The International Space Station (ISS), a major aerospace engineering accomplishment that has resulted in significant science and technology advancements, is an artificial satellite and largest object in lower Earth orbit. It is a joint project between NASA, the Russian Orbital Segment (ROS), Japan Aerospace Exploration Agency JAXA, European Space Agency ESA and Canadian Space Agency (CSA) but now involves dozens of nations.
- Module Length: 167.3 feet (51 meters)
- Truss Length: 357.5 feet (109 meters)
- Solar Array Length: 239.4 feet (73 meters)
- Mass: 924,739 pounds (419,455 kilograms)
- Habitable Volume: 13,696 cubic feet (388 cubic meters)
- Pressurized Volume: 32,333 cubic feet (916 cubic meters)
- Power Generation: 8 solar arrays = 84 kilowatts
- Lines of Computer Code: approximately 2.3 million
ISS’s official construction phase started in 1998 with installation of the first component and ran to until 2011 but the ISS continues to make plans for more additions. Like a tinker toy set the ISS could go on adding modeules indefinitely; a company called Bigelow is planning on testing an inflatable habitat module soon.
The station is a microgravity and space environment research vessel. The crew conducts experiments in biology, physics, astronomy, meteorology and other fields. The ISS has been continuously occupied for over 12 years.
Here are a few of it’s achievements:
- learning how to launch a million pound, football field sized station into orbit
- coordinating construction on three continents
- advances in space plumbing
- studies on osteoporosis
- study of mutating microbes
- satellite-tuning and creating of moon walking robots
- create of robonaut, a humanoid robot who works alongside astronauts
- building a perfect crystal in space
ISS Interesting Facts
- The ISS solar array surface area could cover the U.S. Senate Chamber three times over.
- ISS is larger than a five-bedroom house.
- ISS has an internal pressurized volume of 32,333 cubic feet, or equal that of a Boeing 747.
- The solar array wingspan (240 feet) is longer than that of a Boeing 777 200/300 model, which is 212 feet.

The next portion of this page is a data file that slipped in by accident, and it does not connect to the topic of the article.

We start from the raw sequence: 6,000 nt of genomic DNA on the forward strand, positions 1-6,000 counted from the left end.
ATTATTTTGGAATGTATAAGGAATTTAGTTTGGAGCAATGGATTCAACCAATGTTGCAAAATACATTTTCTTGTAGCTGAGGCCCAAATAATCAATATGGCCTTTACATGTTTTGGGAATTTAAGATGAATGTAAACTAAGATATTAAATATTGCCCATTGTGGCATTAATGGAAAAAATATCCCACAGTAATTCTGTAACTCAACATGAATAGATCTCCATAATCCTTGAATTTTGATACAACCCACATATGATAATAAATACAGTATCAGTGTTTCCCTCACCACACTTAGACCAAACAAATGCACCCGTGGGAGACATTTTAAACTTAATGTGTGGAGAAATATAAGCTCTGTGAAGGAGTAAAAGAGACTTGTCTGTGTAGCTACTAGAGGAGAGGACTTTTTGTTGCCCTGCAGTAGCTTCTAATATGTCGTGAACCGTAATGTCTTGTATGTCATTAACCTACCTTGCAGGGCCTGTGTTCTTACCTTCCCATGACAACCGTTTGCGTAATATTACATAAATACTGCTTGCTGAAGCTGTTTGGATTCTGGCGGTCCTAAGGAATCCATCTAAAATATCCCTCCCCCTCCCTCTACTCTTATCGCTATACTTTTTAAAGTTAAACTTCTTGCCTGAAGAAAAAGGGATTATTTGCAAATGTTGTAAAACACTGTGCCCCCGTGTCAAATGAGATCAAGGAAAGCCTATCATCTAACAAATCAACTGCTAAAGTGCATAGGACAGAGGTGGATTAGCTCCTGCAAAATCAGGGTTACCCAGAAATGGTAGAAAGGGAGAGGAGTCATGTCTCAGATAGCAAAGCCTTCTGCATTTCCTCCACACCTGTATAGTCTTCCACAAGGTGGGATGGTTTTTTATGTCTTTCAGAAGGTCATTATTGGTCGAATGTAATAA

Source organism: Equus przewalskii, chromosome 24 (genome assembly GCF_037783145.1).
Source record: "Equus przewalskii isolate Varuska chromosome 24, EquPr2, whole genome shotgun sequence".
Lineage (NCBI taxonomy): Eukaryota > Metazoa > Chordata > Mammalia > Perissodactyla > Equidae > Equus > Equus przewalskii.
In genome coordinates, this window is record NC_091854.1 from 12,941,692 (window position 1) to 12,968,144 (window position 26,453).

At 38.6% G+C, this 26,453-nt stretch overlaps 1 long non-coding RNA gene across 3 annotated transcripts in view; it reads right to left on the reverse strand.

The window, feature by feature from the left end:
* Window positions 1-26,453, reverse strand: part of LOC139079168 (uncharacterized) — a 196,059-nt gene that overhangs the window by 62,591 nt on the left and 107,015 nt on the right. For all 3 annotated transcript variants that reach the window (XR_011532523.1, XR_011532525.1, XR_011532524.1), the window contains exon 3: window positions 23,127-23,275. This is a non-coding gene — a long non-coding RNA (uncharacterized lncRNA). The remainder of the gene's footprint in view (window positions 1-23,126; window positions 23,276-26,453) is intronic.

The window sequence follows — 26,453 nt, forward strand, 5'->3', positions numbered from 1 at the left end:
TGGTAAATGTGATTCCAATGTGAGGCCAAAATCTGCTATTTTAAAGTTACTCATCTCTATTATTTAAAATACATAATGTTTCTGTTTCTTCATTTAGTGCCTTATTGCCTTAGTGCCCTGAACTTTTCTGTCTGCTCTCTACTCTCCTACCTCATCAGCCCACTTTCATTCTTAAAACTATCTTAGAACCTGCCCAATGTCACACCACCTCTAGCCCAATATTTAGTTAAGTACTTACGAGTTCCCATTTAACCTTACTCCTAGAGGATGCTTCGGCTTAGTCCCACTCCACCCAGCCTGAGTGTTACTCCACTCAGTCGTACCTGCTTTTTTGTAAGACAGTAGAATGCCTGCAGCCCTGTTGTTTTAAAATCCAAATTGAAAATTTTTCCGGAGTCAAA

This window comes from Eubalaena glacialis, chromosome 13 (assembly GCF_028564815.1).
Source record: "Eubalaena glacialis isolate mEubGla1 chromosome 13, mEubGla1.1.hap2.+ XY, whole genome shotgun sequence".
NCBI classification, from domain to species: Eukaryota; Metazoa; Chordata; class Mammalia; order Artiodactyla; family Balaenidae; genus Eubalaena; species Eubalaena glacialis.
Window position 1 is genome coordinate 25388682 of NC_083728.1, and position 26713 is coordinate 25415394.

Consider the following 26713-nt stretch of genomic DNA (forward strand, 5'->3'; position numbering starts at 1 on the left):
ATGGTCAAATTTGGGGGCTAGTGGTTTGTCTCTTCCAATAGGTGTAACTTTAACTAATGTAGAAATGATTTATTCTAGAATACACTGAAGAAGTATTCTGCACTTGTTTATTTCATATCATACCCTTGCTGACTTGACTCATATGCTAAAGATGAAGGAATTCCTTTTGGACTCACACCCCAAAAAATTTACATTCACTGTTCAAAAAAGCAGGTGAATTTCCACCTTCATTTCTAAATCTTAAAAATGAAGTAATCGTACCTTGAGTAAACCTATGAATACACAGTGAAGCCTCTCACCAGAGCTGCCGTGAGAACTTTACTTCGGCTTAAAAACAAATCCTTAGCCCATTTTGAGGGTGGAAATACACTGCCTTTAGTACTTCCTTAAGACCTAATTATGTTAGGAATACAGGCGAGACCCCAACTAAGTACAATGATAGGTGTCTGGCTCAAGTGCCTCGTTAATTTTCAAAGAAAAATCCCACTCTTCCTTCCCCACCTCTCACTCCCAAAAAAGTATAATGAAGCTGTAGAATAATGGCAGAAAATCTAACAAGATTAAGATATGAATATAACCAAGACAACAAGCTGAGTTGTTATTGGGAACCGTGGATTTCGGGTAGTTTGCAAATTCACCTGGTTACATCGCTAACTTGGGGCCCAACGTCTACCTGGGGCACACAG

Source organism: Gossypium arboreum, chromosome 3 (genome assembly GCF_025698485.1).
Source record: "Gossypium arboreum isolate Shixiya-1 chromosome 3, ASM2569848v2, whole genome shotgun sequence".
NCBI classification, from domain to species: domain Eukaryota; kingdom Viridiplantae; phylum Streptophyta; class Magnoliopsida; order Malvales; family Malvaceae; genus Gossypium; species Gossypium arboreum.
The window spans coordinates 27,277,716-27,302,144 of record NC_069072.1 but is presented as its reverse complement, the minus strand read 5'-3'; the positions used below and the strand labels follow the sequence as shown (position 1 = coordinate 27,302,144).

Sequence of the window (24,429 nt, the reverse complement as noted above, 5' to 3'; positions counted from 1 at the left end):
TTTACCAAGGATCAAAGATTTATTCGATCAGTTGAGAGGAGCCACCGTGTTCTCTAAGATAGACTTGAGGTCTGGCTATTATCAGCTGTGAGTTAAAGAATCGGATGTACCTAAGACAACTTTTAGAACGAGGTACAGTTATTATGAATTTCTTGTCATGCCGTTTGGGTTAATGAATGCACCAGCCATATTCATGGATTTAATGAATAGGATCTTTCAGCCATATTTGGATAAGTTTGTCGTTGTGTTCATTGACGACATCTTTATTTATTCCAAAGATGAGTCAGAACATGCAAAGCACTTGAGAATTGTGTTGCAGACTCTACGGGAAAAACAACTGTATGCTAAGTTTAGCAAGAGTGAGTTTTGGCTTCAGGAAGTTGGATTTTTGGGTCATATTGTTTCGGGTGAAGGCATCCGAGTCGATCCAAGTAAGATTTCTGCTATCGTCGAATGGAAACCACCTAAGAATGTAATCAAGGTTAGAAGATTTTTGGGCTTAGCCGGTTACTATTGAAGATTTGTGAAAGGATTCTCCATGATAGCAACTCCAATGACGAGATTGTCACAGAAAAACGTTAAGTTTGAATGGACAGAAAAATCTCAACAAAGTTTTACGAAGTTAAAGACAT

- Fifty-two computers control the systems on the ISS.
- More than 115 space flights were conducted on five different types of launch vehicles over the course of the station’s construction.
- More than 100 telephone-booth-sized rack facilities can be in the ISS for operating the spacecraft systems and research experiments.
- The ISS is almost four times as large as the Russian space station Mir and about five times as large as the U.S. Skylab.
- The ISS weighs almost one million pounds (approximately 925,000 pounds). That’s the equivalent of more than 320 automobiles.
- The ISS measures 357 feet end-to-end. That’s equivalent to the length of a football field including the end zones (well, almost – a football field is 360 feet).
Color Coded ISS Station Components by Country
Truss assemblies provide attachment points for the solar arrays, thermal control radiators, and external payloads and contain electrical and cooling utility lines and mobile transporter rails. The integrated truss structure (ITS) is made up of 11 segments and a separate component called ZI. All components extend symmetrically from the center of the ISS.
2011 Configuration of ISS
More ISS Facts
- Eight miles of wire connects the electrical power system.
- In the International Space Station’s U.S. segment alone, 1.5 million lines of flight software code run on 44 computers communicating via 100 data networks transferring 400,000 signals (e.g. pressure or temperature measurements, valve positions, etc.).
- The ISS manages 20 times as many signals as the space shuttle.
- Main U.S. control computers have 1.5 gigabytes of total main hard drive storage in the U.S. segment compared to modern PCs, which have ~500 gigabyte hard drives.
- The entire 55-foot robot arm assembly is capable of lifting 220,000 pounds, which is the weight of a space shuttle orbiter.
- The 75 to 90 kilowatts of power for the ISS is supplied by an acre of solar panels.
- Completes 15.7 orbits per day.
The Future of ISS
Because of the harsh environment in space the ISS will eventually have to be decomissioned. The earliest date for the end of the ISS mission is 2016 but it was recently extended to 2020. Past NASA missions have gone well beyond their termination dates. At any rate, at the end of the mission, the space station will be de-orbited and after a fiery descent into Earth’s atmosphere, plunge into the ocean.
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